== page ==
The night may be tinged with cricket song, but the driveway is muddy and my new car is streaked, and there’s blocks of clouds covering what the stars do automatically. The house is quiet, but my heart is noisy and there’s pain behind my eyes. There are no obligations to do or be anything at this hour, but I’m all out of gumption and my body has settled into a heavy inertia that feels a lot like sinking.
Maybe all this push and pull means I am on the brink of something new. Like an idea. Or a direction. Or a buried passion that I will stumble upon like a shiny penny from the year I was born. Or maybe I’m tired. Maybe Ron’s poem tonight about writer’s block hit home. Or maybe it didn’t hit anywhere near where I live. Maybe a poet doesn’t live here. Maybe I’m just a mom and wife who thinks she writes. Maybe I’m feeling sorry for myself.
One of my dearest friends is turning 70 tomorrow. I’m pretty sure she is not feeling sorry for herself. She said she is “dancing into a new decade.” This is yet another example of why I love everything about her, and how she carries herself in this world. Unlike me at this moment, she is grace and beauty, kind and deliberate in her sharing of herself and the lovely things that easily surround her. I wish I could accept her way in the world as a gift she continually gives me every time we are in touch, instead of hoping I, too, will magically have the same delicate footprints leading to myself at age 70.
The truth is, maybe this moment, here in my vacillating between love and indifference, clamor and quiet, empty and full, I have come to a fork in the road. And I’m going to take it.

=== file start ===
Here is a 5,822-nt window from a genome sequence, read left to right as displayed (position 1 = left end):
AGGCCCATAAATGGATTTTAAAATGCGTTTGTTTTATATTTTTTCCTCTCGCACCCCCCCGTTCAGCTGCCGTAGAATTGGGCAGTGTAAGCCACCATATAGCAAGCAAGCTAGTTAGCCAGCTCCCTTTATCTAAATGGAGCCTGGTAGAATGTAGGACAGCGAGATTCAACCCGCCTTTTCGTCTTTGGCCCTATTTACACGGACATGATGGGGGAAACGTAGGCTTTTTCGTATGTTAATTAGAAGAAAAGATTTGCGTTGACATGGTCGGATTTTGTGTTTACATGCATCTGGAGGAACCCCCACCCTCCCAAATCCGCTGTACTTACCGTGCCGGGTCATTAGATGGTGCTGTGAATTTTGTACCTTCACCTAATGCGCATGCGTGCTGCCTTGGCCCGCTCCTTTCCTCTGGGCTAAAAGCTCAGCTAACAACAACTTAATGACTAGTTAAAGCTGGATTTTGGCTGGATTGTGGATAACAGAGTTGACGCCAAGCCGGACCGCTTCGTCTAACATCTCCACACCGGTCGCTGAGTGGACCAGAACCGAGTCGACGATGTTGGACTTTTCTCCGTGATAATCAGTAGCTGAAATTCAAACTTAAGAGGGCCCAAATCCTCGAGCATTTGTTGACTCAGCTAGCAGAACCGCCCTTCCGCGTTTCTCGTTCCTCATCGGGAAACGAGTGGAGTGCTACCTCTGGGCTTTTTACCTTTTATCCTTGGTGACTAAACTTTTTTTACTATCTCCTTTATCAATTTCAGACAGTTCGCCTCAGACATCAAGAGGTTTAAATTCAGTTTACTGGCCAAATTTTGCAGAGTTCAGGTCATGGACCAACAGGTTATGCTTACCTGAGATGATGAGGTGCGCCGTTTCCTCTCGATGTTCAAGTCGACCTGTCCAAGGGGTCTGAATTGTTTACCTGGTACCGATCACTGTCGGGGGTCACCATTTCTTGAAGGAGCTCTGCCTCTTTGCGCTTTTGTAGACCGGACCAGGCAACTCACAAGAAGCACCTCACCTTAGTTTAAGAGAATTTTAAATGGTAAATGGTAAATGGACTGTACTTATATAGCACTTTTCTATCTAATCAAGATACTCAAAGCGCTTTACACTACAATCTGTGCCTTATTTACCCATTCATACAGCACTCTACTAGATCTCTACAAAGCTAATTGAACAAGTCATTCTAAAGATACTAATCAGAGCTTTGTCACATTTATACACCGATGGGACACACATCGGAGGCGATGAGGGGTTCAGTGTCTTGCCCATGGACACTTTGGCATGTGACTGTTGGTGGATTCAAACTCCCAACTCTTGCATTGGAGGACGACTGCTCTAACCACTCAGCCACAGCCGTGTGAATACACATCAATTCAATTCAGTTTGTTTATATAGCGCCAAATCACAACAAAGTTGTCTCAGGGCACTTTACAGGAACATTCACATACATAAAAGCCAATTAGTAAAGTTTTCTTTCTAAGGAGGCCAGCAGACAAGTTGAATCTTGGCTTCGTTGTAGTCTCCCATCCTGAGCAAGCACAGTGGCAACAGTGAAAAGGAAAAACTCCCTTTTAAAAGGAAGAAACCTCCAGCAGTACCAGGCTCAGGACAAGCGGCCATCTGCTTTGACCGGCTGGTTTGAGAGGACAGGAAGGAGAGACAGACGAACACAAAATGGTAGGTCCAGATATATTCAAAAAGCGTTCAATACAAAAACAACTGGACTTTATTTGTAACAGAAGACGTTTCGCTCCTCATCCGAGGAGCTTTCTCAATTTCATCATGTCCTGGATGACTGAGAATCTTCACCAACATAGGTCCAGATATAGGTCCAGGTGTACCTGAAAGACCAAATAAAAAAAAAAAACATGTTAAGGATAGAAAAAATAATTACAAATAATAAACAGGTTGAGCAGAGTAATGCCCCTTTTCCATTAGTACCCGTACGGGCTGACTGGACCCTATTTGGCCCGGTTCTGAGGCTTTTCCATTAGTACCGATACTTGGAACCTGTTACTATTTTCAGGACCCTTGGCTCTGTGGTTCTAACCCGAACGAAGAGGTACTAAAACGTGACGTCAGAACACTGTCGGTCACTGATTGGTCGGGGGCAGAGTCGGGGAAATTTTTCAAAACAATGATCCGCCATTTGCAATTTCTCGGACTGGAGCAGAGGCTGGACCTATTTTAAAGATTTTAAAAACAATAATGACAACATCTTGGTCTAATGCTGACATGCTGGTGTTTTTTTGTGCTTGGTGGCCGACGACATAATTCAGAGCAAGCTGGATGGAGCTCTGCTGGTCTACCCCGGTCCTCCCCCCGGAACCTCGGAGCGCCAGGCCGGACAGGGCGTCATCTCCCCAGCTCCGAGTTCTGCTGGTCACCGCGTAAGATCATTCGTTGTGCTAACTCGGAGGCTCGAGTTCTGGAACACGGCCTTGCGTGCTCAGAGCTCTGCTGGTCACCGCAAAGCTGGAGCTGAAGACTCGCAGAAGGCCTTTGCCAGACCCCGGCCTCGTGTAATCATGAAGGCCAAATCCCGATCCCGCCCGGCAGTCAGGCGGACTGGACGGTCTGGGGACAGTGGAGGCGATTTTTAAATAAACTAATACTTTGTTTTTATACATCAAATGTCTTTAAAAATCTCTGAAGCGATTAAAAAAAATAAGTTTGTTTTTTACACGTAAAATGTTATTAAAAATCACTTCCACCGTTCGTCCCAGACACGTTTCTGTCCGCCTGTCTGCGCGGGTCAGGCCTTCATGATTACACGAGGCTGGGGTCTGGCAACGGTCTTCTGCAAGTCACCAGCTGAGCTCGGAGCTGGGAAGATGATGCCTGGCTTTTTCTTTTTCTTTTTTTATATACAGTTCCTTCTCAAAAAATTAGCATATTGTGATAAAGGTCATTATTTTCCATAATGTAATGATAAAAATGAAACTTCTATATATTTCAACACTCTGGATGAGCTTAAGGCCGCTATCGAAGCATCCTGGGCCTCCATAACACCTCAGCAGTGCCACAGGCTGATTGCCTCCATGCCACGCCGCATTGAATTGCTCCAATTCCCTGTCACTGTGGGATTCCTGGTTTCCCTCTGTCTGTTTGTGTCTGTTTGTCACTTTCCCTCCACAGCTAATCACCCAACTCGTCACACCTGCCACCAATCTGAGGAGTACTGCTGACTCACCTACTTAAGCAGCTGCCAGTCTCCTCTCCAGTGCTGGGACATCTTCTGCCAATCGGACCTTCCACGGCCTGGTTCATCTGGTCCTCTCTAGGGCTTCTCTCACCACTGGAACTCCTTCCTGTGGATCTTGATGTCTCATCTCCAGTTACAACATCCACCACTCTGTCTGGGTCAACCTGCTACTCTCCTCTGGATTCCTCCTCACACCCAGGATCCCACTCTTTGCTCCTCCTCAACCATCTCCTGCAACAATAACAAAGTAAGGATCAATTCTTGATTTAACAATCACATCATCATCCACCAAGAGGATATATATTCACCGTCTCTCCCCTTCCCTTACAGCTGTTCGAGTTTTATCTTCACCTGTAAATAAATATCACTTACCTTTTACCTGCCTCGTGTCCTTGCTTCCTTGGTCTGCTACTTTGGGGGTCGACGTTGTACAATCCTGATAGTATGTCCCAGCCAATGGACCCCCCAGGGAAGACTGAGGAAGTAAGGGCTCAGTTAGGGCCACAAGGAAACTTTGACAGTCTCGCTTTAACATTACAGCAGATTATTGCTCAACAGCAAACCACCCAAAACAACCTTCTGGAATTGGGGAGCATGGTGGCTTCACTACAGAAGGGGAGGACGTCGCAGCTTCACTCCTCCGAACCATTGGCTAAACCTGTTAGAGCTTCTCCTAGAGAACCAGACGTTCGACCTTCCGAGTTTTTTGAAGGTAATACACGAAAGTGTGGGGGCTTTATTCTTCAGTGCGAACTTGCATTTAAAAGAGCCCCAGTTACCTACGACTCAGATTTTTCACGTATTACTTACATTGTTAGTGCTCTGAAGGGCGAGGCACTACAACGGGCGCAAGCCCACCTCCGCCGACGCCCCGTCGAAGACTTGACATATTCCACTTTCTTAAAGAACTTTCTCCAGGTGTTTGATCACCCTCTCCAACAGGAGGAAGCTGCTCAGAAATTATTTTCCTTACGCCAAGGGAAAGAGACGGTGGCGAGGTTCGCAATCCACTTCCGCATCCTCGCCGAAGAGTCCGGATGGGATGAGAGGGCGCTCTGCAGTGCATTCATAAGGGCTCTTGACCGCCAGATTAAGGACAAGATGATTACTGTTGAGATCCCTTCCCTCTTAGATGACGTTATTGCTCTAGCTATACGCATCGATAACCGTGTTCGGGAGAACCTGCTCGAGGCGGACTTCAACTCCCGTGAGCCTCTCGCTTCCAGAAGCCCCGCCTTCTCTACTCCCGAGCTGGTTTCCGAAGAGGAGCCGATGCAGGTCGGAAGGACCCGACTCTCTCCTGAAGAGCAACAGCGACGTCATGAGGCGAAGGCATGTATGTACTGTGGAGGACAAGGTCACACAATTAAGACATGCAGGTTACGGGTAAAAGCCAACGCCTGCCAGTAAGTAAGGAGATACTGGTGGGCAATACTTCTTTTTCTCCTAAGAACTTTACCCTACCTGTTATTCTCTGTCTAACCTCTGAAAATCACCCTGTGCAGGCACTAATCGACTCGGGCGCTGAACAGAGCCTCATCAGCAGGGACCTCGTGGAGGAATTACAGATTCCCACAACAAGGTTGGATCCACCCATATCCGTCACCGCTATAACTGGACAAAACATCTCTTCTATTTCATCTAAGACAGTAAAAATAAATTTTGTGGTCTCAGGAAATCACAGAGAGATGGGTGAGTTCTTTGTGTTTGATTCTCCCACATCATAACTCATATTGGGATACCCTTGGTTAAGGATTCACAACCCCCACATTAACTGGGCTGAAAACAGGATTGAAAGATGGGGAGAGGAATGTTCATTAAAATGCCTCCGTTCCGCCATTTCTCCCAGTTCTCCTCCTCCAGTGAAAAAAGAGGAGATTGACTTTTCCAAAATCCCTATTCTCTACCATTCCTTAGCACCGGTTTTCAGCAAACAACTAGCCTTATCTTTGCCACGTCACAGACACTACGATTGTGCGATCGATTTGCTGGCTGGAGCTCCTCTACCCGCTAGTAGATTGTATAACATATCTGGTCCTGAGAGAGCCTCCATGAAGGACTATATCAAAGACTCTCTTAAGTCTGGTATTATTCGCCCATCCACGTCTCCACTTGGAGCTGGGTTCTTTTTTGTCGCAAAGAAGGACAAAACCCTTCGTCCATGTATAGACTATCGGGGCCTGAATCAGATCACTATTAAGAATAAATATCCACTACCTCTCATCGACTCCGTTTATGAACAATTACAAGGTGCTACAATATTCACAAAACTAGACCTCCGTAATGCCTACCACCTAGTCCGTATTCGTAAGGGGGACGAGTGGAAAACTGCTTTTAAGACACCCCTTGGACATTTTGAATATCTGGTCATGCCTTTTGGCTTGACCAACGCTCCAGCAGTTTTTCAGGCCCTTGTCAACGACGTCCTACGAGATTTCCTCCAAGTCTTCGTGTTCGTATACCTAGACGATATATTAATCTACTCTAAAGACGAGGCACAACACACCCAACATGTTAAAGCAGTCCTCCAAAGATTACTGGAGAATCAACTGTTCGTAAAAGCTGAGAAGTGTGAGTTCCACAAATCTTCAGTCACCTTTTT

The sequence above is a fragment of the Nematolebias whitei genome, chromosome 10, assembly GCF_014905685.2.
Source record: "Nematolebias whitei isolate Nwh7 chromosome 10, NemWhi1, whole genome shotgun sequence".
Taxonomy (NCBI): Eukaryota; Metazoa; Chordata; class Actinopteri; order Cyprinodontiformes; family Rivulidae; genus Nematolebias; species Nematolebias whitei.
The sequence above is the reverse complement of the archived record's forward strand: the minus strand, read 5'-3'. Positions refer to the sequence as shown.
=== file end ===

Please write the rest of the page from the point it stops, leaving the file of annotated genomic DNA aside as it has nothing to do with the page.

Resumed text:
Such is the way of a gypsy spirit. Without sounding distinctively familiar, we can choose to go down one path and be content with it. But we can also choose halfway down the way to turn around and go back the other way where there might be more bends, but the pathway is lined with lush green ferns.
Here is where I’m deciding to turn around. Instead of moving away from the things I love whenever I feel deflated, I need to walk uphill toward them. I’m sure that this is what my newly-70-year-old friend must do on a regular basis. She doesn’t mind stepping over all the broken branches, or that it gets damp and cool the deeper she goes in. She will come out carrying pocketfuls of gemstones she found along the way, and looking refreshed. I want to trek that path, too, because I’m pretty sure it leads to where I belong. Where friends and family and artists and music and new cars and drink and great books await me, like an audience that’s always clapping for me.
From here to 70, I, too, am now deciding to live fully engaged to all things beautiful, to build a home for myself, and toss the simple nuisances aside like that time I threw the candy wrapper over the fence at the high-school football game. I might get caught; I might have an “oh-shit” moment, but I dance on. Screw headaches and writer’s block and downtrodden mindsets and one more wrinkle around the eyes. This gypsy spirit is moving ahead. I need to keep up with my beautiful, young friend and be thankful for one more gift she just now gave me. No matter which way I go, there I am. And, yes, a poet does live here.